Prepare to Walk

Those gorgeous, cobblestone streets you see in pictures? They’re real, and they’re everywhere. Traveling with a group often entails a significant amount of walking (we estimate 5-7 miles per day), as it’s one of the best ways to explore the rich history, architecture, and culture that Rome and Italy has to offer. While walking is an excellent way to experience Europe, it’s essential for travelers to be prepared and considerate of everyone’s comfort and physical capabilities within the group. It’s wise to pack comfortable walking shoes and clothing suitable for the weather conditions of the region you’ll be visiting. Group leaders should also be mindful of any accessibility concerns and be prepared to offer alternative transportation options (at the individual’s expense) or shorter walking routes for those who may have difficulty walking long distances.

Planning Makes for a Perfect Meal

Most come to Rome with visions of spaghetti and meatballs, chicken alfredo, fluffy bread sticks, and buttery garlic bread but they are just not on the menu. However, you will be met with exquisite food that is far superior (and healthier!) than most Americanized ‘Italian’ dishes. Also, while Rome’s iconic monuments are breathtaking, finding authentic, budget-friendly eats nearby can be tricky. Even a five to ten-minute walk will bring you to a wide array of budget-friendly Italian cuisine. For example, heading to Trastevere (a 15–25-minute stroll) after visiting the Pantheon has a plethora of budget-friendly, authentic options. with that in mind below are some more things to consider when dining out with your ensemble.

  • Italians take their meals seriously: Mealtimes are later than you might be used to. Lunch is typically around 1 pm, and dinner doesn’t start until 8 pm or even later.
  • Smaller portion sizes: In Italy, pasta is a “primo” (first course), meant to be savored, not a mountain of carbs. This allows you to explore multiple courses like authentic antipasti and secondi (main courses) without overindulging. Think quality over quantity, and you’ll appreciate the Italian focus on fresh, flavorful ingredients.
  • Reservations are Key: Forget about walking into a charming trattoria with 20+ people. Most restaurants will struggle to accommodate large groups on short notice. To avoid disappointment and ensure everyone gets a seat, our MCI team will secure reservations in advance.
  • Limited Menus for Large Groups: With reservations for such large parties, restaurants often offer a pre-set menu. This allows them to prepare and serve food efficiently for everyone at the same time.
  • Embrace Solo Adventures During Your Free Time: Don’t worry, your Italian food fantasies can still come true! To experience the full spectrum of Italian cuisine, consider carving out some meals for smaller groups or individual exploration. This allows you to explore those hidden gems and personalized menus that might not be available to when traveling in a larger group.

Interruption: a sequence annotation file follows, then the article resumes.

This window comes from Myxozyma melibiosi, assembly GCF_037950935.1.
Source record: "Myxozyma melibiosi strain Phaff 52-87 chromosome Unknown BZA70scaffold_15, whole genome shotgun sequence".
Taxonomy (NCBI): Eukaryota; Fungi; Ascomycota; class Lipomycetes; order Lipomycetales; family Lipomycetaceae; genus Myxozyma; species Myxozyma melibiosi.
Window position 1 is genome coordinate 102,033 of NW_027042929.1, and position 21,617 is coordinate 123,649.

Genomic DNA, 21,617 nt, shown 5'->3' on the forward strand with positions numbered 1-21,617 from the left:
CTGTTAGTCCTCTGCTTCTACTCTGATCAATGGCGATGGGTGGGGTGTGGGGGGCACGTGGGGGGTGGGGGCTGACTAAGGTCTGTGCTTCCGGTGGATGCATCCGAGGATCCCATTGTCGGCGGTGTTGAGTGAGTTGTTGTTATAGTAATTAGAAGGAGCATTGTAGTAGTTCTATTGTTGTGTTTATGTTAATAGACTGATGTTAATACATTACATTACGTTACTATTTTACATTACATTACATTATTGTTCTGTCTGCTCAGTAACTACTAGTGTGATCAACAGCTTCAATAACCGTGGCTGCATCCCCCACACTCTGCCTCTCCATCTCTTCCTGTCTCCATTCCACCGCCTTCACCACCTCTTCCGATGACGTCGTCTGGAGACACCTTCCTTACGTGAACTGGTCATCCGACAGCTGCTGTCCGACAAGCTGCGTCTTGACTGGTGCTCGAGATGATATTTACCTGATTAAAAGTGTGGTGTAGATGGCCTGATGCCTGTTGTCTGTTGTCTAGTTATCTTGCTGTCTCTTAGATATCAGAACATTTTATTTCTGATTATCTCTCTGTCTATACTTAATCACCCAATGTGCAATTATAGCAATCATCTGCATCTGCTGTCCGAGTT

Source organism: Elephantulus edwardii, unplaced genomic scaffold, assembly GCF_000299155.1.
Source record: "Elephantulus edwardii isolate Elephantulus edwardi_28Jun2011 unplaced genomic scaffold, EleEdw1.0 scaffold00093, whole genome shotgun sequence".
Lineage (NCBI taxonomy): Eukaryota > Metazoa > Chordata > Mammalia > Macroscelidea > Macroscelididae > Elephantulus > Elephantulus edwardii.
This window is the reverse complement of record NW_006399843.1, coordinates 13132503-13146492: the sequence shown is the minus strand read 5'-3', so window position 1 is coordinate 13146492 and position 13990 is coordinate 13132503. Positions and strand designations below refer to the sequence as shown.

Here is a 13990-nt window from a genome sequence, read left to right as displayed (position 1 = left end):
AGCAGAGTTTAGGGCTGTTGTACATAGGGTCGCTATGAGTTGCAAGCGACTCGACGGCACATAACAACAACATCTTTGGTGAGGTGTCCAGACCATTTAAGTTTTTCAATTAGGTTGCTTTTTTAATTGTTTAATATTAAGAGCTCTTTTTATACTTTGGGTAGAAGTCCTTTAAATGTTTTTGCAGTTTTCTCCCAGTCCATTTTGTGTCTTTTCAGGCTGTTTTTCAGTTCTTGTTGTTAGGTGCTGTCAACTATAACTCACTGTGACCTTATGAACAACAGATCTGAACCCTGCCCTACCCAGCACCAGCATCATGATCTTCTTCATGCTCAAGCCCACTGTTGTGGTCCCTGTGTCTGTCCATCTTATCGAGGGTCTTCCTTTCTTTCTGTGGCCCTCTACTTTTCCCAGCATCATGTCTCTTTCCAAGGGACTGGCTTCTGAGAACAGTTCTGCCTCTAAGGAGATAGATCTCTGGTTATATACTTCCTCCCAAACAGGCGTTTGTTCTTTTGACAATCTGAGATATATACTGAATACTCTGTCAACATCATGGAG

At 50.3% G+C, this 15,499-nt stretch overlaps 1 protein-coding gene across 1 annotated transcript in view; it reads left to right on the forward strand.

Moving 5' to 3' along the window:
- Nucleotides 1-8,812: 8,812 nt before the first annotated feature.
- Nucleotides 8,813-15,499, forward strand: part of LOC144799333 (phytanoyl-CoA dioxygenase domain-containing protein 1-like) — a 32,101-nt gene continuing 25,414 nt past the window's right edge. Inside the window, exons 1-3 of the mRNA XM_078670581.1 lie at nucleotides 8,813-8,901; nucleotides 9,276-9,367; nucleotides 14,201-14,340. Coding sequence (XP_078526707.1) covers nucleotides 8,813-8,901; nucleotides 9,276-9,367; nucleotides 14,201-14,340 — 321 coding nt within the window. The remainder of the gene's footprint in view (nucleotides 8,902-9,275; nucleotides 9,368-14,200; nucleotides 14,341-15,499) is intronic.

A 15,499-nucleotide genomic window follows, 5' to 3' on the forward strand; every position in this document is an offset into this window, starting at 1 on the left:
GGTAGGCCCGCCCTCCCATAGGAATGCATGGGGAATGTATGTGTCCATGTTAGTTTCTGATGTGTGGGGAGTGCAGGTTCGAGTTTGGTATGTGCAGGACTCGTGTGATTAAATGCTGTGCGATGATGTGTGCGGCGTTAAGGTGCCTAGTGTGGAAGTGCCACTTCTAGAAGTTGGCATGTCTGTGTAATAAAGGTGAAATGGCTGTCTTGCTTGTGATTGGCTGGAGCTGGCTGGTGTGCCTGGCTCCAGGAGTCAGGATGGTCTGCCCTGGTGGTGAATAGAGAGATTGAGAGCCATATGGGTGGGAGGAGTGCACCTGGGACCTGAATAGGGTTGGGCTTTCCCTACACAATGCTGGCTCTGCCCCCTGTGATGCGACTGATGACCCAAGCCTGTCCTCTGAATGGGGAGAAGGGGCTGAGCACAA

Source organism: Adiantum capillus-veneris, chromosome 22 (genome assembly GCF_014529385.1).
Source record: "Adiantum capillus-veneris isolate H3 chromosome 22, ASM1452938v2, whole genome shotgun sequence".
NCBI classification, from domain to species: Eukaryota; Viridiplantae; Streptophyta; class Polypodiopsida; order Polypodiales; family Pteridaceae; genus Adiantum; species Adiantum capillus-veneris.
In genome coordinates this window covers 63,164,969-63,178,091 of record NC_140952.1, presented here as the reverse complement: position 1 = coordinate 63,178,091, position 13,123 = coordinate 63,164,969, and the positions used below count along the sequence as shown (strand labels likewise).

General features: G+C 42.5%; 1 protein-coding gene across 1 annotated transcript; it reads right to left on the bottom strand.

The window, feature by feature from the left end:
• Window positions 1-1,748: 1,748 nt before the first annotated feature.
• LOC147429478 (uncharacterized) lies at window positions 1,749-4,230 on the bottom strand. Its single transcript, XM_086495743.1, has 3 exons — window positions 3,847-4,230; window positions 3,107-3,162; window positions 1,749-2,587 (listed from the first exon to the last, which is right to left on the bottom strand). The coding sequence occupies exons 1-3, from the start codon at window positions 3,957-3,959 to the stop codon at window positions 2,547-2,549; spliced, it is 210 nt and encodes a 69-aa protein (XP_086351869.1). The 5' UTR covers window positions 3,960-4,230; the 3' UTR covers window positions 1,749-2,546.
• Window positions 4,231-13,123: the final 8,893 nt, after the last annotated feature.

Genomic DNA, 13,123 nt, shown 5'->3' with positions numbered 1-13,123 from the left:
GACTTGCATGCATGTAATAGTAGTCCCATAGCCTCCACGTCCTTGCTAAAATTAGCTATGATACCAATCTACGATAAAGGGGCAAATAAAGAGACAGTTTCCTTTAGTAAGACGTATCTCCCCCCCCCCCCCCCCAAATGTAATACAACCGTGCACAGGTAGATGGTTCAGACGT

A Different Pace of Life

Things move at a slower pace in Italy. Be prepared for relaxed customer service and don’t expect things to run with laser focus efficiency. When you’re ready to move on from a restaurant, it may be on you to let your server know you’re ready for the check. Embrace the laid-back vibe and enjoy the chance to slow down and savor the moment.

Shop Hours

Unlike 24/7 convenience, many Italian shops prioritize lunch breaks and family time. Expect openings around 9-10am, followed by a siesta from 1-3pm. Remember, this break fosters community and wellbeing, not inefficiency. Sundays often mean closed shops and restaurants, offering a day of rest and connection for many Italians. Museums join the break on Mondays, so plan accordingly. Also, if you are traveling in August don’t be surprised if you find some shops closed entirely in August as Italians embrace their summer break.

Cash Is Still a Good Idea

While credit cards are more widely accepted, it’s always a good idea to have some cash on hand, especially in smaller towns and for everyday purchases. ATMs are readily available, so withdrawing cash as needed shouldn’t be a problem.

Navigating Crowds Safely in Italy

Italy’s bustling streets and attractions are part of its charm, but it’s wise to be mindful of your belongings. While Italy isn’t inherently dangerous, pickpockets operate everywhere. Instead of worrying, simply adopt a few smart habits:

  • Carry valuables securely: Opt for cross-body bags with secure closures, keep wallets in front pockets, and avoid backpacks whenever possible. There are tons of anti-theft and anti-slash bags on the market if you are looking for more peace of mind while traveling.
  • Embrace layers: In cooler months, a light jacket adds a layer of protection for your belongings. Remember, valuables still belong in secure pockets or pouches under the jacket.
  • Stay vigilant: Be aware of your surroundings, especially in crowds. Trust your instincts and avoid anyone who seems overly pushy or insistent. While many Italians are genuinely warm and welcoming, be cautious of unsolicited “free” gifts, especially roses, or bracelets. If you’re not interested, politely decline and move on.

A Few Handy Tips

  • Learn a few basic Italian phrases. A “grazie” (thank you) and “prego” (you’re welcome) will go a long way.
  • Pack light. Cobblestone streets and public transportation make navigating with a heavy suitcase a challenge.
  • Don’t be afraid to use the public drinking fountains. these are clean water options throughout Rome.

Most importantly, be prepared to fall in love with Italy. From its rich history and stunning scenery to its delicious food and warm hospitality, Italy is a country that will capture your heart. Now let’s start planning your unforgettable Italian adventure!